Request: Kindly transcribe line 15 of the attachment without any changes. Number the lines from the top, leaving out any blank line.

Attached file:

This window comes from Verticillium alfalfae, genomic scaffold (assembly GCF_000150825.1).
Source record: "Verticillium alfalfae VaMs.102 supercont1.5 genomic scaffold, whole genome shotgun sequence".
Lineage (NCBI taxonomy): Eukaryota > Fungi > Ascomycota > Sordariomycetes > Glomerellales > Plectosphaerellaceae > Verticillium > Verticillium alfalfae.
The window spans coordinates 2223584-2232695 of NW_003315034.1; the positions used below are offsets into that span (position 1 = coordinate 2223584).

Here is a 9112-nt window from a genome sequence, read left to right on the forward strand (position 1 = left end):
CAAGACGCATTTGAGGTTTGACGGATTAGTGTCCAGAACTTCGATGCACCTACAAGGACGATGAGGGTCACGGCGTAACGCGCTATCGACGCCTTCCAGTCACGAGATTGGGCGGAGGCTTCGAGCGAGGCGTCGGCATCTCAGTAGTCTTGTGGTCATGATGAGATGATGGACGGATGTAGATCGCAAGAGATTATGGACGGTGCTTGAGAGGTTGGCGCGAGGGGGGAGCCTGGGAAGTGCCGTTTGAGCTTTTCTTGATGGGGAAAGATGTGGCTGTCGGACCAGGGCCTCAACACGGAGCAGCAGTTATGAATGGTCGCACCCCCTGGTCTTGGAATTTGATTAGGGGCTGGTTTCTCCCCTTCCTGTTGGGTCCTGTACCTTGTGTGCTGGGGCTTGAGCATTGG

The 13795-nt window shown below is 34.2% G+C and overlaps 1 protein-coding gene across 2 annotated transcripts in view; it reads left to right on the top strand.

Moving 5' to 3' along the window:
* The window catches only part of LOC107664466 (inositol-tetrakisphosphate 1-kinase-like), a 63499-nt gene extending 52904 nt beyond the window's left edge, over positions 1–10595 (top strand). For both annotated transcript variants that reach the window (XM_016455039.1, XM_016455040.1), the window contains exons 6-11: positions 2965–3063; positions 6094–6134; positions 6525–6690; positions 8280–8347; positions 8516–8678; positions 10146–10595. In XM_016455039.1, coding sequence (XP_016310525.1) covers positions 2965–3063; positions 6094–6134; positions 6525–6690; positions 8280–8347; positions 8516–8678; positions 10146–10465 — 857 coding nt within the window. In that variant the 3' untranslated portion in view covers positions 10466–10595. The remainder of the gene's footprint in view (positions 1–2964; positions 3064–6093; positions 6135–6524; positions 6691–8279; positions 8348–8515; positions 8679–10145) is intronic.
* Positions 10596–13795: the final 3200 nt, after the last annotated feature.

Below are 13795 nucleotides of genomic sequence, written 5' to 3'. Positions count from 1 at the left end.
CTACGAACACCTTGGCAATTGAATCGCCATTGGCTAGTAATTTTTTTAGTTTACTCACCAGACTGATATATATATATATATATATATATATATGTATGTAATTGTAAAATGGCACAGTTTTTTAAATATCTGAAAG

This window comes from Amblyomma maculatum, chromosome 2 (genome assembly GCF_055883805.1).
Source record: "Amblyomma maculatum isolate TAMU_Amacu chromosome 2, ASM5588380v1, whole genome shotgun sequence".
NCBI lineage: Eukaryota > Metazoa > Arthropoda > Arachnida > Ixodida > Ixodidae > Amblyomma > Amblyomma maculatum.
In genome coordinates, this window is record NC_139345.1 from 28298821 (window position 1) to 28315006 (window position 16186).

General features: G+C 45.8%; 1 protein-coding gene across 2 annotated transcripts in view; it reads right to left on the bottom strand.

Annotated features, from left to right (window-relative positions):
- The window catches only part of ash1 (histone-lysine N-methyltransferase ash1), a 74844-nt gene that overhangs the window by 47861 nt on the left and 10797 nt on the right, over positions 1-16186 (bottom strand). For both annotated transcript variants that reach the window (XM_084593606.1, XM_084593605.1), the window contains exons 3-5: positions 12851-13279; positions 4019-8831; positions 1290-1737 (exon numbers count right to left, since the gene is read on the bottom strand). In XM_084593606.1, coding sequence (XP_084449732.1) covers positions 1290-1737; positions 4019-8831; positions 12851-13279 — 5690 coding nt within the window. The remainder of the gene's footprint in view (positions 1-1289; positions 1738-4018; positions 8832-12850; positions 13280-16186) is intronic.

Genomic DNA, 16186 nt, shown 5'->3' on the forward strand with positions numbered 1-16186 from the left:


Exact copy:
NCBI lineage: Eukaryota > Metazoa > Arthropoda > Arachnida > Ixodida > Ixodidae > Amblyomma > Amblyomma maculatum.